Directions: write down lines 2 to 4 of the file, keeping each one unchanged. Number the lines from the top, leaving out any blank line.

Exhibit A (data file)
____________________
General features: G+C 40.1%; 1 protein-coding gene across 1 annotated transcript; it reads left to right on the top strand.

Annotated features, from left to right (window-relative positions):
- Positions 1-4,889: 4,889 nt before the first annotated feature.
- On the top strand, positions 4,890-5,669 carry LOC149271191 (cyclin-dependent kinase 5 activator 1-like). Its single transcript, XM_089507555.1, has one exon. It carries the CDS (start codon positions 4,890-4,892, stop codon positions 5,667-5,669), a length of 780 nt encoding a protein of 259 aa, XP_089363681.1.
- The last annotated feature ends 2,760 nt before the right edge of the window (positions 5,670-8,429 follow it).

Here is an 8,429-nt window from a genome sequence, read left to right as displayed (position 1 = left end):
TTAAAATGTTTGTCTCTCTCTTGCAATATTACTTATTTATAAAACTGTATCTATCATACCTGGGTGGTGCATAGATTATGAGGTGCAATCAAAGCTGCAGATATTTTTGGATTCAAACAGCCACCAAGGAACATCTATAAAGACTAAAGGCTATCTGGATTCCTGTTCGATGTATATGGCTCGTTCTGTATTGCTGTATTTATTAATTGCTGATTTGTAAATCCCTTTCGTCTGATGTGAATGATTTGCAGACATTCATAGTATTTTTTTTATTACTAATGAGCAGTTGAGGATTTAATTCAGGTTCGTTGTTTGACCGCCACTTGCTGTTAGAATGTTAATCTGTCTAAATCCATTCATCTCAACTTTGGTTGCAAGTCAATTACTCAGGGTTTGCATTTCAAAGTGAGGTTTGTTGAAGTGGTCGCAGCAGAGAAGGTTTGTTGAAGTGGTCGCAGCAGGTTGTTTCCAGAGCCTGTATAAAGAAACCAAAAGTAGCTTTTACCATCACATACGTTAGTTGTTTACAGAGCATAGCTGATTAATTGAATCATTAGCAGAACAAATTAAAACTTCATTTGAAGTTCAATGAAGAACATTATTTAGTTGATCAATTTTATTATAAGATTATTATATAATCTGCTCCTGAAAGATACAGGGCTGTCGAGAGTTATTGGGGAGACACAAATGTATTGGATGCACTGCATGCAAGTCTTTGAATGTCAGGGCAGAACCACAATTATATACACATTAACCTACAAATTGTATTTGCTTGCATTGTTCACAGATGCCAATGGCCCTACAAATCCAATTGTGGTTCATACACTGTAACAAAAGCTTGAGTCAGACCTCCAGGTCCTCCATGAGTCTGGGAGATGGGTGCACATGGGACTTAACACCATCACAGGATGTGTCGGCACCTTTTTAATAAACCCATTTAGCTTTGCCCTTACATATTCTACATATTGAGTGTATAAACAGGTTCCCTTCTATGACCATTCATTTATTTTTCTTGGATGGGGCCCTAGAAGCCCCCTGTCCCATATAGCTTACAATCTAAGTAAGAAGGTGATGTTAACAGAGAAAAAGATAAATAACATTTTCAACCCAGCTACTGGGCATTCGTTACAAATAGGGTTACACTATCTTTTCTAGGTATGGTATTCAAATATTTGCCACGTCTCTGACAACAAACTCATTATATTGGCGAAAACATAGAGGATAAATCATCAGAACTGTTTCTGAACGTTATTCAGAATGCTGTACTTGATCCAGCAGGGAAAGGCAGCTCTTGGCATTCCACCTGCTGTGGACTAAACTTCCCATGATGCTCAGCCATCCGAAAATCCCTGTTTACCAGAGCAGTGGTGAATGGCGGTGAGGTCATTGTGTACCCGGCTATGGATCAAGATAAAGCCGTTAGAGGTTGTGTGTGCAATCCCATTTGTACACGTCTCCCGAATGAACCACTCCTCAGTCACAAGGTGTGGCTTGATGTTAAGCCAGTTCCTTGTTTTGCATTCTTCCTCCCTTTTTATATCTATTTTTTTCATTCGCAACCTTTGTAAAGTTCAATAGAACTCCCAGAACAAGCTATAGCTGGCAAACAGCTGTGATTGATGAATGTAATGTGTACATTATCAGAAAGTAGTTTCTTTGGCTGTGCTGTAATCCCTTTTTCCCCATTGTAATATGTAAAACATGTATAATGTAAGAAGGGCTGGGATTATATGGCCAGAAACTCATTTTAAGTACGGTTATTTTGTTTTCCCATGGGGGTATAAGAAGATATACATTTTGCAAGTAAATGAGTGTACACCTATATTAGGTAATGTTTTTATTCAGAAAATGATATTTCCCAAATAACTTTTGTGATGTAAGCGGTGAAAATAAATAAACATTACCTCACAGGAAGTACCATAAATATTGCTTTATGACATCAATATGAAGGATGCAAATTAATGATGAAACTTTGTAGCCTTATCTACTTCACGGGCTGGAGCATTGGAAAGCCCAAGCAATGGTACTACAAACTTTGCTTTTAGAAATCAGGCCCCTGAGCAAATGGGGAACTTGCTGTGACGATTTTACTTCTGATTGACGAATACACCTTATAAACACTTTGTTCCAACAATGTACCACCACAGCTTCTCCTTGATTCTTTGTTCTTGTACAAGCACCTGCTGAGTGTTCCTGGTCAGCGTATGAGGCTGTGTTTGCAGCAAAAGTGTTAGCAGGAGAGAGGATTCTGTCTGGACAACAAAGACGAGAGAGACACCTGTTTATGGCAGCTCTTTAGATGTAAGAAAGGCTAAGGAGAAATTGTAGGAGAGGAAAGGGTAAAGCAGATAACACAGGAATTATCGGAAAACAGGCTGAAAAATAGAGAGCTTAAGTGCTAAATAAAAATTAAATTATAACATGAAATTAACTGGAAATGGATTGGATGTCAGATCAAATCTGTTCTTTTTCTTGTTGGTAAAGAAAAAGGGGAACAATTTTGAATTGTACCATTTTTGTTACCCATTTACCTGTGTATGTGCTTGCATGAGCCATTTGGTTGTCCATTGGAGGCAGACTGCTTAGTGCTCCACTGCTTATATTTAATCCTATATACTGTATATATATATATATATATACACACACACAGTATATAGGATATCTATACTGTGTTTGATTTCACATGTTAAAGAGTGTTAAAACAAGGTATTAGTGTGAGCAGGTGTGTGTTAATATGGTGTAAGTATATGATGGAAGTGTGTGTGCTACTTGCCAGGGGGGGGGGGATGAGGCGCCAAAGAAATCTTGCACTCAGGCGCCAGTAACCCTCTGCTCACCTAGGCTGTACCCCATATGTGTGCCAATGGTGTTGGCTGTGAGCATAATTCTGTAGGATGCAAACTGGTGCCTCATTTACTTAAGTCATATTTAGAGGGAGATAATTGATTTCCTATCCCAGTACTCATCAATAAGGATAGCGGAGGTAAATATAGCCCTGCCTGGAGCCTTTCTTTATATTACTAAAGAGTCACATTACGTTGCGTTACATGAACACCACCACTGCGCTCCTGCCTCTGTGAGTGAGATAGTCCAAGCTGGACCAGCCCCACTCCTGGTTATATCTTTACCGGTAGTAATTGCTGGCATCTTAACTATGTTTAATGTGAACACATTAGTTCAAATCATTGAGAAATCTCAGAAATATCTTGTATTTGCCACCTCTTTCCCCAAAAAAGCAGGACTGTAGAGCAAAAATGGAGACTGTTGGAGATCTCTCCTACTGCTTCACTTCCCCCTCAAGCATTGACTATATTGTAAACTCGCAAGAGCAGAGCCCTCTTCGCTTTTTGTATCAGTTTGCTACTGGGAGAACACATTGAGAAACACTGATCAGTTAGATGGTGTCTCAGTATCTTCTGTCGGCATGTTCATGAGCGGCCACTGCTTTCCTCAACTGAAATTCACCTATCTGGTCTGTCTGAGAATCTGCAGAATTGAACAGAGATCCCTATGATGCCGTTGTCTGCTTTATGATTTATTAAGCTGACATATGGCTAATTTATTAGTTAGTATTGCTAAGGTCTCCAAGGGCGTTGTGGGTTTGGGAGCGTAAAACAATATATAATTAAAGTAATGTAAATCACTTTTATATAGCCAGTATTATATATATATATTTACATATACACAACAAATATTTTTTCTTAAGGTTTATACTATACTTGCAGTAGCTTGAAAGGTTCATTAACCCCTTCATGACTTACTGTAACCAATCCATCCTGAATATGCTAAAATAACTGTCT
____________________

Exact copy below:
Annotated features, from left to right (window-relative positions):
- Positions 1-4,889: 4,889 nt before the first annotated feature.
- On the top strand, positions 4,890-5,669 carry LOC149271191 (cyclin-dependent kinase 5 activator 1-like). Its single transcript, XM_089507555.1, has one exon. It carries the CDS (start codon positions 4,890-4,892, stop codon positions 5,667-5,669), a length of 780 nt encoding a protein of 259 aa, XP_089363681.1.